2017: A. Malinowska, & M. Gratzke (Eds.), Materiality of Love, Essays on Affection and Cultural Practice. New York: Taylor & Francis (Routledge)
Drawing on love studies and research in material cultures, this book seeks to re-examine love through materiality studies, especially their recent incarnations, new materialism and object-oriented philosophy, to spark a debate on the relationship between love, objects and forms of materializing affection. It focuses on love as a material form and traces connections between feelings and materiality, especially in relation to the changing notion of the material as marked by digital culture, as well as the developments in understanding the nature of non-human affect. It provides insight into how materiality, in its broadest sense, impacts the understanding of the meanings and practices of love today and reversely, how love contributes to the production and transformation of the material world.
2017: A. Burge, & M. Gratzke (Eds.), Critical Love Studies. Special issue of Journal of Popular Romance Studies.
The Journal of Popular Romance Studies started out as an interdisciplinary journal exploring popular romance fiction, mostly in print. It has steadily been expanding its remit to include “the logics, institutions, and social practices of romantic love in global popular culture.” Recent special issues have thrown a light on romantic love in regional contexts such as Latin America (issue 4.1) and Australia (issue 4.2) as well as on questions of library studies and popular romance and on the increasing queer sensibilities of popular romance media. This special issue on the emerging field of Critical Love Studies (CLS) draws together contributions from various disciplines ranging from human geography to cultural studies, and it marks a further development both for JPRS and for popular romance studies more generally.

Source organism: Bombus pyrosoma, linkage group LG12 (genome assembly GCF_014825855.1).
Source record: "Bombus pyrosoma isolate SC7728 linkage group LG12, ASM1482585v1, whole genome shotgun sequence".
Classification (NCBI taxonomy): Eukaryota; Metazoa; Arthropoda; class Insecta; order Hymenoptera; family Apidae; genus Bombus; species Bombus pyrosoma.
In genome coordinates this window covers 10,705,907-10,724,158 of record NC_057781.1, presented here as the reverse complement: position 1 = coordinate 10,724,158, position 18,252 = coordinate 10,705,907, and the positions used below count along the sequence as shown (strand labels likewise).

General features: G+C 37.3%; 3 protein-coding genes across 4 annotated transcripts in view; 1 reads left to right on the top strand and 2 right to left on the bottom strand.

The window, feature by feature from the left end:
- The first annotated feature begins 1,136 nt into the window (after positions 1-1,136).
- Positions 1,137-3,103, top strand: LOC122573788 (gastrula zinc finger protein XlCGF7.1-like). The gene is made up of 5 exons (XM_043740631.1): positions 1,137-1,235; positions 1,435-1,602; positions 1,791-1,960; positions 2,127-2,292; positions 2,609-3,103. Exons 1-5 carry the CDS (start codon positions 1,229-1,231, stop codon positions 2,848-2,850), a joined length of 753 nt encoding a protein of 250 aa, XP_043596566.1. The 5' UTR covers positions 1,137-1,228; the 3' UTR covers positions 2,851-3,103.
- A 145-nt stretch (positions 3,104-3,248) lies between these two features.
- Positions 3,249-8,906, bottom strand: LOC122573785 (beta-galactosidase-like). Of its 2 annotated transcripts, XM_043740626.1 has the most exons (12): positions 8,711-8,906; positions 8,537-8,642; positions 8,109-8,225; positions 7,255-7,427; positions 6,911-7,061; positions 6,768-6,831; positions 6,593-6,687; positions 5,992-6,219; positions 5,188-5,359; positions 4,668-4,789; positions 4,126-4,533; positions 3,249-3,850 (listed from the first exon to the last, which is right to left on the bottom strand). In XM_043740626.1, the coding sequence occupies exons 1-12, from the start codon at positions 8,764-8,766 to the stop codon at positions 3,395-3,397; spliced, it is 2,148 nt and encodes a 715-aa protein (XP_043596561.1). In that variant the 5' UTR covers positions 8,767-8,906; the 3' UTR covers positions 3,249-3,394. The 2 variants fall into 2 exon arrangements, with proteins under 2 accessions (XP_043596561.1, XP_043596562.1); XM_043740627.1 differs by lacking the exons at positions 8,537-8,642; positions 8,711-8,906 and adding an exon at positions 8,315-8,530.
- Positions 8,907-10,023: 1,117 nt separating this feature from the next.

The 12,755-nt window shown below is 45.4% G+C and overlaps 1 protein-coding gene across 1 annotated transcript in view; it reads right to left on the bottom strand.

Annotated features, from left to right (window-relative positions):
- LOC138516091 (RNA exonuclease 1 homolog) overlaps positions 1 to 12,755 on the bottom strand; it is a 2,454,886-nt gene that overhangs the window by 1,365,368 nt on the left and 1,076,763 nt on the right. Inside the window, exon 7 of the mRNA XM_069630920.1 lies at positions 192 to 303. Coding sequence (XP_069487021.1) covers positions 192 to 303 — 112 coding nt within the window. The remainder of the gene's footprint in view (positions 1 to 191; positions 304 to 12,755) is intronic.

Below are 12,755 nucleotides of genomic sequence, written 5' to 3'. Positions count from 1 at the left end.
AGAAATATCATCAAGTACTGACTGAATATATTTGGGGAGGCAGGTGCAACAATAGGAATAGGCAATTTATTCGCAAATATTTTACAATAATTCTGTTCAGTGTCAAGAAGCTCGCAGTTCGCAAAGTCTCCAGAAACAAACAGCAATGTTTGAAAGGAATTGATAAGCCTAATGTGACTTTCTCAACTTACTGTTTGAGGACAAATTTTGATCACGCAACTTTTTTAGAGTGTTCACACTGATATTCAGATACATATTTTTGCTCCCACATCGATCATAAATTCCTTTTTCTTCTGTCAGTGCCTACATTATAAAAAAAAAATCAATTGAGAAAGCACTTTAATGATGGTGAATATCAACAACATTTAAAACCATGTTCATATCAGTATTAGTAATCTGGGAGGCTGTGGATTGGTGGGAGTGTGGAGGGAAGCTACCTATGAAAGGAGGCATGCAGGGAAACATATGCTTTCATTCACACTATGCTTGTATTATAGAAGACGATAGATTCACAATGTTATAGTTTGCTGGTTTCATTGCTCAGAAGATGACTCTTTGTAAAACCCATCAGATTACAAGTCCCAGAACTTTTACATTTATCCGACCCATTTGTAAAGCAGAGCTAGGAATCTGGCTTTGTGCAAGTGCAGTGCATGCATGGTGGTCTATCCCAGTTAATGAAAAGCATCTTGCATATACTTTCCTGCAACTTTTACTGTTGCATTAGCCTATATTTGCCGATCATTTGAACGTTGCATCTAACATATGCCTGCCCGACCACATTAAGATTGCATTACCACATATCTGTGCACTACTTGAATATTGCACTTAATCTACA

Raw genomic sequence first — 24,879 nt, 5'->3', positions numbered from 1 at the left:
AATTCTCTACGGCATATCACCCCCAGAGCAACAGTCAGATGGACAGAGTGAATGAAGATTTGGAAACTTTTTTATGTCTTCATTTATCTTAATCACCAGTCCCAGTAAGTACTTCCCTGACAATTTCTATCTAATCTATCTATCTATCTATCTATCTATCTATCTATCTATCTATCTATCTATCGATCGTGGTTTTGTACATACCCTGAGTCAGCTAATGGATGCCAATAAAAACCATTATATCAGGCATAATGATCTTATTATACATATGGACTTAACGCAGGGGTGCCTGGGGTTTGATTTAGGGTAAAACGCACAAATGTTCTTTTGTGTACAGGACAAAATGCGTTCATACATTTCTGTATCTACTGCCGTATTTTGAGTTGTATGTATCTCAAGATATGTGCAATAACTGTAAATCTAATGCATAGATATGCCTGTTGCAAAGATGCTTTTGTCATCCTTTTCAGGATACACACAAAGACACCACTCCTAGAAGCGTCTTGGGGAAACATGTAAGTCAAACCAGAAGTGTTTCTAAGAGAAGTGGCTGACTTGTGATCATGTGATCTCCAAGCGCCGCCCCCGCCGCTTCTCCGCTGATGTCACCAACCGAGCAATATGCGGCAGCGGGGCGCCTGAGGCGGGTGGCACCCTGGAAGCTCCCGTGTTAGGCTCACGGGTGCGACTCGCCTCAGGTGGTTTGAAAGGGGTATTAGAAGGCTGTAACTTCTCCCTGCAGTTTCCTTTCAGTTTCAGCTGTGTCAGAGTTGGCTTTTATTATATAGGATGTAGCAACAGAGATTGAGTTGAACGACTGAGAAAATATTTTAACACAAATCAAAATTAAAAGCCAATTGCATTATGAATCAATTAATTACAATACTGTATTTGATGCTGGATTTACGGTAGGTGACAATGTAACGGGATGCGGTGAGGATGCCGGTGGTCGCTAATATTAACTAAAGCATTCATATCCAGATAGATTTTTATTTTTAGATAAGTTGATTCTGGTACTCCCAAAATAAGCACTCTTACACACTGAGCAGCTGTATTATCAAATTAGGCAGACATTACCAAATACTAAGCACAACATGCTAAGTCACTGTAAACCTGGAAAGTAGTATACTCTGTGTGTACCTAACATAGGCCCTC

There are plenty of definitions of love but none of them – we feel – captures the fullness of love, unless we subscribe to a religious view which determines a deity as the sole source of all love. As always, there is wisdom in the way people use language. As guest editor Michael Gratzke, who chairs the international Love Research Network, points out in his contribution which opens this special issue, “The Oxford English Dictionary lists no fewer than seven different uses of the noun, not counting scoring conventions in games including tennis, and four categories for the verb.” This irreducible multiplicity is an indicator for the richness of love as it is experienced and expressed by people. Critical Love Studies, therefore, refrains from offering a single definition of love. As shorthand, we stick with phenomenological descriptors such as parental love, sibling love, romantic (or intimate) love, neighbourly love or the more abstract loves for one’s community, a sports team or country.
The approach of Critical Love Studies is not to reduce any occurrence of love to an instance of something other than love: that is, to sexual desire, or to re-inscriptions of consumer culture, or to exercises in gendered power, etc. Rather, the currency of love is “love acts,” a concept modelled on the “speech acts” of Linguistics. As Gratzke explains, “each occurrence of love should be judged against the backdrop of the socio-historic circumstances in which a set of love acts is performed” (Gratzke 2017). We cannot grasp the fullness of love (its langue); instead we look at the patterns of love acts (the parole of love) in their given context. This robustly contextualized investigation must retain “a good dose of scepticism regarding our ability fully to understand the object of our studies.” In other words, as scholars of love, we need to be careful, to look closely at our subject(s) and, above all, to be critical, not just of practices and institutions of love, but of our own methodologies and analytical frameworks. Whilst it makes good sense to be critical of love, in particular the inequalities in the division of emotional and reproductive labour, we must at all times retain both confidence in and a critical stance towards our own bias, which is that love is a valuable expression of human relationality.